Case Bergmann v. Germany

Importance Nature Application Number Case language State Date (dd/mm/yyyy)
1 Judgement 23279/14 English Germany 07/01/2016

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The applicant was sentenced to fifteen years of imprisonment in 1986. Moreover the competent Regional Court decided to order a ten-year preventive detention on the basis of a medical advice stating that the applicant presented a “danger to the general public” (§10) and that his “personality disorder could no longer be treated because his sexually deviant aggressive behavior had lasted for decades and because he would be unable to pursue psychotherapy in view of his limited intellectual capacity” (§11). By 2011 he had served ten years in preventive detention. The courts responsible for the execution of sentences ordered the extension of the applicant’s preventive detention under a law enacted after the applicant had committed his offences.

The applicant complained that the court order extending his preventive detention beyond the maximum period of ten years had breached his right to liberty (Article 5§1) and violated the prohibition on retrospective punishment (Article 7§1).

Complaint under Article 5§1

The Court first-of-all recalled that “in deciding whether an individual should be detained as a person ‘of unsound mind’, the national authorities are to be recognised as having a certain discretion” (§98). Then it considered “that the mental disorder the domestic courts found [on the basis of a recent objective psychiatric report] the applicant to suffer from was sufficiently serious” (§114) as to warrant compulsory confinement, in accordance with Article 5§1(e) (§116, see also on the criteria to fulfill Winterwerp v. Netherlands). The Court was also satisfied that the applicant was detained in an institution suitable for mental health patients (§§118 et s.). The Court therefore concluded that there had been no violation of Article 5§1.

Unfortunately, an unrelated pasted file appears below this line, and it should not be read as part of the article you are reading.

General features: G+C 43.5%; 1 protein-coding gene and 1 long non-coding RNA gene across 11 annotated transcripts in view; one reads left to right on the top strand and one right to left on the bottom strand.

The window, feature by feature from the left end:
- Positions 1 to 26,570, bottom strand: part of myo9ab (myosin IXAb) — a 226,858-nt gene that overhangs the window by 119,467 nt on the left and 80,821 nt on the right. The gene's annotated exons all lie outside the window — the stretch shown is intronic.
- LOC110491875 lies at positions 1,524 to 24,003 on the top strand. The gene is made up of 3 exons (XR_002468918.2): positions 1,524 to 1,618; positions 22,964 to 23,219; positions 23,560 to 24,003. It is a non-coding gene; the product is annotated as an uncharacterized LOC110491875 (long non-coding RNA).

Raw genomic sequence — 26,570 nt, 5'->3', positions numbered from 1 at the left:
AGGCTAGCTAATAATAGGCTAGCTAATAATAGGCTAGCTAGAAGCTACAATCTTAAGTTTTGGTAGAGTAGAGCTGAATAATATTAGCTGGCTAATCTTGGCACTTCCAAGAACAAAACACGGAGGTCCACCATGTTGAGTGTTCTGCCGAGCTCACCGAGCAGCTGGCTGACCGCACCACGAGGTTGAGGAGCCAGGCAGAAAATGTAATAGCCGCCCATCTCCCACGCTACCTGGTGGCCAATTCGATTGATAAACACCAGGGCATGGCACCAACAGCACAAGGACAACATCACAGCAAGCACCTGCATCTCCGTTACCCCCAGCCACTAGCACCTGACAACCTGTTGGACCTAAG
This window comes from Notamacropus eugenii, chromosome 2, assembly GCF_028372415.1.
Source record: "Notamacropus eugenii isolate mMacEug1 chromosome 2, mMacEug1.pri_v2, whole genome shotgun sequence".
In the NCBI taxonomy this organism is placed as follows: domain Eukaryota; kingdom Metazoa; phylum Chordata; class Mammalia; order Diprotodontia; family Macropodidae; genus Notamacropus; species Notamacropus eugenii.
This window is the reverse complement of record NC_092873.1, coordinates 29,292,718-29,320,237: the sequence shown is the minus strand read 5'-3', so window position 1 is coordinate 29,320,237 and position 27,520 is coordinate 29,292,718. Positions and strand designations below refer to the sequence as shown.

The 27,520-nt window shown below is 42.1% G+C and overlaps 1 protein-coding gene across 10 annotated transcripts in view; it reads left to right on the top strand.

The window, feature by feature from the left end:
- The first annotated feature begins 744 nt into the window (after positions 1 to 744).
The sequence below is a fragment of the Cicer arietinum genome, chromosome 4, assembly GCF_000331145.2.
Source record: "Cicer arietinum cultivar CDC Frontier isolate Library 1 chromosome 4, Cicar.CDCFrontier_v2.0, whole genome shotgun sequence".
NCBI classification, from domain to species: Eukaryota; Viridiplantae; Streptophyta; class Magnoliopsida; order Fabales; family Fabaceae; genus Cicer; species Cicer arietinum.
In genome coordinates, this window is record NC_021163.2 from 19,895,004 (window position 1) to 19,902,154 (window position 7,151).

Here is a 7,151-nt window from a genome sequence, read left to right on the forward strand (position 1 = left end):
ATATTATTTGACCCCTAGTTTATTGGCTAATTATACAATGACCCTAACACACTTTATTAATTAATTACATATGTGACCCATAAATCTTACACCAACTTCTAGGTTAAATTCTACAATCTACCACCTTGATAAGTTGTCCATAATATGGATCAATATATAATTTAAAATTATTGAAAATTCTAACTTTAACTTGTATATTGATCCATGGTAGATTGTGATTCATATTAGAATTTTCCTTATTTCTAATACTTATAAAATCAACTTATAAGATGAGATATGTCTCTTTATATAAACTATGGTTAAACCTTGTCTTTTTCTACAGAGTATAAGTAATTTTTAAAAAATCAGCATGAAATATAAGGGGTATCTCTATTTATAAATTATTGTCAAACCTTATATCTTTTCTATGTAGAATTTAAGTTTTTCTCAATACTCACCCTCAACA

Complaint under Article 7§1

The Court observed that the applicant’s deprivation of liberty had no maximum duration and had been imposed following conviction for a criminal offence and determined by courts belonging to the criminal justice system. However, the Court went on to note that the fact that the measure was ordered because of and with a view to the need to treat his mental disorder changed its very nature. The applicant’s preventive detention “was not effected in an ordinary prison” but in a specific preventive detention center, located in a separate building, governed by distinct legal rules and “where he was offered treatment” (§164). The Court therefore considered the measure should no longer be classified as a penalty. Accordingly, the Court concluded there had been no violation of Article 7§1 (see contra M. v. Germany).